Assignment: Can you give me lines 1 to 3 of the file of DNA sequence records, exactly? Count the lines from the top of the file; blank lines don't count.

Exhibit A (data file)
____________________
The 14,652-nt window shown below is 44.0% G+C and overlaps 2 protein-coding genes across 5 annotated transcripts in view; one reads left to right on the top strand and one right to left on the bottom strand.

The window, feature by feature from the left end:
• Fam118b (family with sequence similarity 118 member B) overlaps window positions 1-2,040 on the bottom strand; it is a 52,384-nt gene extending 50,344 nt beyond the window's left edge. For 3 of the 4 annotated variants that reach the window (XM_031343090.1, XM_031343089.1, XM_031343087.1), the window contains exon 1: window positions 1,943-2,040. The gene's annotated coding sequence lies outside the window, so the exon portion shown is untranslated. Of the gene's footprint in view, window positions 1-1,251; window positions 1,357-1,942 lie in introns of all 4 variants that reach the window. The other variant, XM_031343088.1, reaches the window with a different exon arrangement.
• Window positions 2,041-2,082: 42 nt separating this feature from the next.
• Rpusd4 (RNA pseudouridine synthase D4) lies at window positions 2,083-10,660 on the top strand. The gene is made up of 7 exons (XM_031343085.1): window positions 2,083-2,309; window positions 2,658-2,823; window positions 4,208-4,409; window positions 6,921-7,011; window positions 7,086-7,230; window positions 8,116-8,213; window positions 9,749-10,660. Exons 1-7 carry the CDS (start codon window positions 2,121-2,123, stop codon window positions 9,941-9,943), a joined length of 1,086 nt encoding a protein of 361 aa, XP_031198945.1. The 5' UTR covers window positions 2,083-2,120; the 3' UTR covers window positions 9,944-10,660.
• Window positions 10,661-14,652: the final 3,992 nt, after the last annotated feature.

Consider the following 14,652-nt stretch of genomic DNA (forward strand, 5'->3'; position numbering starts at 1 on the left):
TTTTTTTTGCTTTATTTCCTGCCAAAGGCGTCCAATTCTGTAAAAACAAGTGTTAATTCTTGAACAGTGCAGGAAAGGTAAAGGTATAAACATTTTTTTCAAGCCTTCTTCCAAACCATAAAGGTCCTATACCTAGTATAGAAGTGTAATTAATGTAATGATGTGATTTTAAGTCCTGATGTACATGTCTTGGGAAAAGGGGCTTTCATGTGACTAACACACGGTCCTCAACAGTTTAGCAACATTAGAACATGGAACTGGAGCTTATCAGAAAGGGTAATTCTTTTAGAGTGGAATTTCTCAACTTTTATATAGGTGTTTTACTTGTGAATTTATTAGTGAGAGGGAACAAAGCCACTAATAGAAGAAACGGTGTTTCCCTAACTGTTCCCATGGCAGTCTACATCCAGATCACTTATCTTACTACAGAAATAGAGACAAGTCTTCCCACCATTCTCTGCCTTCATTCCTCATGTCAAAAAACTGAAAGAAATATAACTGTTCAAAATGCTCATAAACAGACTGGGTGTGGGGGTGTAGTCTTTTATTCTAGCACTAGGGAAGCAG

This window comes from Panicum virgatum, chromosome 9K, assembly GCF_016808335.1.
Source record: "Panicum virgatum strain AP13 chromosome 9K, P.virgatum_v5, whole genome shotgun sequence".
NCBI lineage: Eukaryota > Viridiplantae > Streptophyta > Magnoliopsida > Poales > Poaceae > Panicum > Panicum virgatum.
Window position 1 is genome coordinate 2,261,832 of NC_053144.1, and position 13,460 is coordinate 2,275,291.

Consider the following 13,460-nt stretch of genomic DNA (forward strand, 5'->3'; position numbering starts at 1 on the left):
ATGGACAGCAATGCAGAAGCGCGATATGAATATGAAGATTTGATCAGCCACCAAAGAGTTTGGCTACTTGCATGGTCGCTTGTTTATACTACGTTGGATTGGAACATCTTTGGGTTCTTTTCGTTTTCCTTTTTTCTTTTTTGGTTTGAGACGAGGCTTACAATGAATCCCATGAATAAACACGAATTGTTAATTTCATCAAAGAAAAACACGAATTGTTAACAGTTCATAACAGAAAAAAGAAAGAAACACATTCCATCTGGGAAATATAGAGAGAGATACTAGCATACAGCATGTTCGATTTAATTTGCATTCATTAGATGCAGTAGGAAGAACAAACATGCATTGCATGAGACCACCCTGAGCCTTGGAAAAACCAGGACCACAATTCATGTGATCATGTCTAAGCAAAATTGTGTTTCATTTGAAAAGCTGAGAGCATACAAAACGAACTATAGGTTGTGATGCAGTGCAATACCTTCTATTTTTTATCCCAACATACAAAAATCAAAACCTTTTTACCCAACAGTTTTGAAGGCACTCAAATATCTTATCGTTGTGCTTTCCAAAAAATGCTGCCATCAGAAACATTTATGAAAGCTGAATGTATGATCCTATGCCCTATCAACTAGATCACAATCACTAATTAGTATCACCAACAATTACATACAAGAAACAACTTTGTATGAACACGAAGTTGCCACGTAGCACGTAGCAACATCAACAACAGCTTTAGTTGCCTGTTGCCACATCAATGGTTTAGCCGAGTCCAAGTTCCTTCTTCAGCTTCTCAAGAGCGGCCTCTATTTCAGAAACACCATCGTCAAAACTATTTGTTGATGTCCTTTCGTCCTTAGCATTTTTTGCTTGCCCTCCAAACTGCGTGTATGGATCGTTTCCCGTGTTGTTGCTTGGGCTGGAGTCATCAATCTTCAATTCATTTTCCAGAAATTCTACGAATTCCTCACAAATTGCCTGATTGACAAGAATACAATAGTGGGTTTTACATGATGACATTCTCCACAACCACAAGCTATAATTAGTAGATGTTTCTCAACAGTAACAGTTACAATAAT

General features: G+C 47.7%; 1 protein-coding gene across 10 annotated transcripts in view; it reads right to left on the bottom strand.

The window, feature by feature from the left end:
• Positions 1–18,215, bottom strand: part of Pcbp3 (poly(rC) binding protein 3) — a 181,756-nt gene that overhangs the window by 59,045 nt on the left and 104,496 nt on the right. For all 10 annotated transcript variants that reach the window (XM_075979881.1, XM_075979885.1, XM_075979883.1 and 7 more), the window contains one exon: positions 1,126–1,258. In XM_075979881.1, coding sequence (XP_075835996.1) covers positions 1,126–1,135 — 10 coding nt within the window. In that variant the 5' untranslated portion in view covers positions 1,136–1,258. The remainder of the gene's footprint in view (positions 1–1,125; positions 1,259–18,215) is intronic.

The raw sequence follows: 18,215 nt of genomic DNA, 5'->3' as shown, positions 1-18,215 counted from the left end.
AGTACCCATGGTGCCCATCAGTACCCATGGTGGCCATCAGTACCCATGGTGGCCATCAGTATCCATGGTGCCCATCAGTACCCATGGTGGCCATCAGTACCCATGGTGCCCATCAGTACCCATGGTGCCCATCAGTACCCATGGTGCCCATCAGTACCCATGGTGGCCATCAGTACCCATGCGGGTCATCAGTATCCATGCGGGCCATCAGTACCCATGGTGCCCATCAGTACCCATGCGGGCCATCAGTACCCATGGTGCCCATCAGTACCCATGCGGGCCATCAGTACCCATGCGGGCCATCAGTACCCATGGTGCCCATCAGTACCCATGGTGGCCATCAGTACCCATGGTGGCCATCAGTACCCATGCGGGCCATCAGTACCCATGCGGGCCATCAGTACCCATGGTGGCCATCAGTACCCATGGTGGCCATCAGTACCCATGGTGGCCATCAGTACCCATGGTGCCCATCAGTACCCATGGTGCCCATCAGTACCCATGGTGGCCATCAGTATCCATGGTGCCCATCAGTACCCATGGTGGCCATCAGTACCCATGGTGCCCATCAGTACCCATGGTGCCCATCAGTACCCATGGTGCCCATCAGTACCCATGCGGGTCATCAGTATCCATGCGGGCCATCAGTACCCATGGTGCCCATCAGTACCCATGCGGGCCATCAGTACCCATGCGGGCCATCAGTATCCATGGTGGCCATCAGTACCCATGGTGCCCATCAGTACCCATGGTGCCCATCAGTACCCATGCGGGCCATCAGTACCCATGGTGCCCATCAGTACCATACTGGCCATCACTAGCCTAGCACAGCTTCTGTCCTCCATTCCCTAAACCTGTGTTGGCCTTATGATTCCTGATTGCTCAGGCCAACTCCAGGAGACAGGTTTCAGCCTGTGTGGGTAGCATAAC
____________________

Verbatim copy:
The 14,652-nt window shown below is 44.0% G+C and overlaps 2 protein-coding genes across 5 annotated transcripts in view; one reads left to right on the top strand and one right to left on the bottom strand.

The window, feature by feature from the left end:
• Fam118b (family with sequence similarity 118 member B) overlaps window positions 1-2,040 on the bottom strand; it is a 52,384-nt gene extending 50,344 nt beyond the window's left edge. For 3 of the 4 annotated variants that reach the window (XM_031343090.1, XM_031343089.1, XM_031343087.1), the window contains exon 1: window positions 1,943-2,040. The gene's annotated coding sequence lies outside the window, so the exon portion shown is untranslated. Of the gene's footprint in view, window positions 1-1,251; window positions 1,357-1,942 lie in introns of all 4 variants that reach the window. The other variant, XM_031343088.1, reaches the window with a different exon arrangement.